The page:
Sara Gilbert, an Apex resident, will be 50 on Thursday. Instead of having a party to mark the milestone, she invited friends to meet her at a Raleigh warehouse to commemorate a different anniversary.
Stop Hunger Now, an international hunger relief agency that held its first food packaging event on Dec. 10, 2005, was celebrating the 10th anniversary of that transformative day.
Gilbert and friends were among hundreds who worked all day in two-hour shifts, scooping rice out of of boxes and funneling the grains with soy, dehydrated vegetables and a flavoring mix that includes 23 essential vitamins and minerals into small meal bags that are sealed for shipping throughout the world.
The bags, which have a shelf life of two years, can be easily stored and feed six. They are packed into larger boxes that are distributed to school feeding programs, orphanages and places in crisis.
Sign Up and Save
Get six months of free digital access to The News & Observer
The goal for the event was to pack 100,000 meals. Gilbert’s goal to celebrate her 50th was half that.
“I invited all my friends to do this and try to get a donation,” Gilbert said early Saturday afternoon while working alongside Benjamin, Dawn and Christopher Roark of Louisburg.
Ray Buchanan, the founder of Stop Hunger Now, watched with pride and enthusiasm as a new shift of volunteers began the packaging process in the early afternoon. An optimist with a lot of energy and ideas, Buchanan told the group that he believed his goal to eradicate hunger in the world was within reach — and sooner than he or the board of directors of his organization originally thought.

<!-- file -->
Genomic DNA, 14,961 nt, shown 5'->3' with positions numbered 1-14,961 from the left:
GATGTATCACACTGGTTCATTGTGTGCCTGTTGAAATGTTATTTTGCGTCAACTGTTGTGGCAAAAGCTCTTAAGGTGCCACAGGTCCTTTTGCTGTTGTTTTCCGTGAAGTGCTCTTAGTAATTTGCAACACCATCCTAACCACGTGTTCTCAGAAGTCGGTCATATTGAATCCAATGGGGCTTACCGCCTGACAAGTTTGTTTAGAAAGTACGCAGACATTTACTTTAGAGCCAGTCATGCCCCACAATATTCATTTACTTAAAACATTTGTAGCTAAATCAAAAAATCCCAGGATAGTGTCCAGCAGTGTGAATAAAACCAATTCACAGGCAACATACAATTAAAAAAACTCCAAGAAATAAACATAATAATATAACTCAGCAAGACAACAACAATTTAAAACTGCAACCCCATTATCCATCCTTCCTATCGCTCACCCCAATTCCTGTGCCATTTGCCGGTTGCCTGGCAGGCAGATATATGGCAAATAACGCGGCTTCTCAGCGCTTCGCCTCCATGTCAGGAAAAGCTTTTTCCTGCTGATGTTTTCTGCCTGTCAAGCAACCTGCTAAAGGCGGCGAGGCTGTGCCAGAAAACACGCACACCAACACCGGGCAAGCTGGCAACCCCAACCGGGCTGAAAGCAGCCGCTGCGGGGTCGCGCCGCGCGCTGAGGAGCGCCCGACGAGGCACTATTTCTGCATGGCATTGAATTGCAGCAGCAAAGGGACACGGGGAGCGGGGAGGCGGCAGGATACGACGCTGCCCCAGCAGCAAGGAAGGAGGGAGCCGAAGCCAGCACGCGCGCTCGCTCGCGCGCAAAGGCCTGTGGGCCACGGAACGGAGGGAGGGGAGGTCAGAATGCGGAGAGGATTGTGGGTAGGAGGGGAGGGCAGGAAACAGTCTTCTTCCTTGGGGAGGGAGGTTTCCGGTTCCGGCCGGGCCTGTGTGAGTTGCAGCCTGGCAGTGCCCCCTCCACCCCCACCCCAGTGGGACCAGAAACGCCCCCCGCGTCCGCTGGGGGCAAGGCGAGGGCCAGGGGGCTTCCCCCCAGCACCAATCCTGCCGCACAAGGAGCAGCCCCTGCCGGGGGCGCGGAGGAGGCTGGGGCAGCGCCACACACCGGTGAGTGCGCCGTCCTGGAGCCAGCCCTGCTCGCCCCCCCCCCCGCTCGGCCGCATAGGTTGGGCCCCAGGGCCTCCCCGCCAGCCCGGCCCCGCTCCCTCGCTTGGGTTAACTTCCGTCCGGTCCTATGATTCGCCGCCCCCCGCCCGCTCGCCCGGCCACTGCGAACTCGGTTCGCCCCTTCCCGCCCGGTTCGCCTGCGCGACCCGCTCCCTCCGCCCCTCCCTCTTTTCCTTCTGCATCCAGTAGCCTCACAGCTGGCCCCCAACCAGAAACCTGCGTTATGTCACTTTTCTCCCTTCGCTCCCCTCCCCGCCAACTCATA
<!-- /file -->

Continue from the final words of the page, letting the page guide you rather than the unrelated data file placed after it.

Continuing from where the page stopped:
In September, President Barack Obama committed the United States to a United Nations sustainable development agenda that among other things establishes “no poverty” and “zero hunger” as goals.
“We live in a world that is so blessed because there’s more than enough food to feed everyone on this planet so there’s no reason for anyone to go hungry,” Buchanan told the volunteers waiting to package the thousands of meals.
He urged those in the crowd who were first-timers at such packaging events to make it a starting point, not their last effort.
“You are already part of a global movement to change the world,” Buchanan said. “Every meal you package is saving a life.”
In its lifetime, Stop Hunger Now has distributed more than 225 million meals in 71 countries. The organization has grown beyond its Raleigh roots and expanded to 21 U.S. sites and seven in other countries.
The first meal packaging event took place at a Raleigh warehouse with 50 volunteers packing 20,000 meals.
Buchanan said he likes the way the events bring together many generations and people from many walks of life and different faiths and races for a common goal.
“One of the things we need globally is more opportunity to work together,” Buchanan said. “We could break down a lot of barriers if we had more of that. ...It’s fun to me to see this kind of enthusiasm. There’s a hunger not just for food, but there’s a hunger to give back.”
Gilbert and those helping her celebrate her birthday were not the only ones there who thought the real gift was the experience of helping others.
That was true for Arianna McCartney, 20, who was loading packages of food into boxes.
It also was the case for Nick Booton, 10, a fifth-grader who summed up what many around him experienced while topping the goal of 100,000 meals packaged.
“I like helping people because it just makes you feel good inside,” Nick said.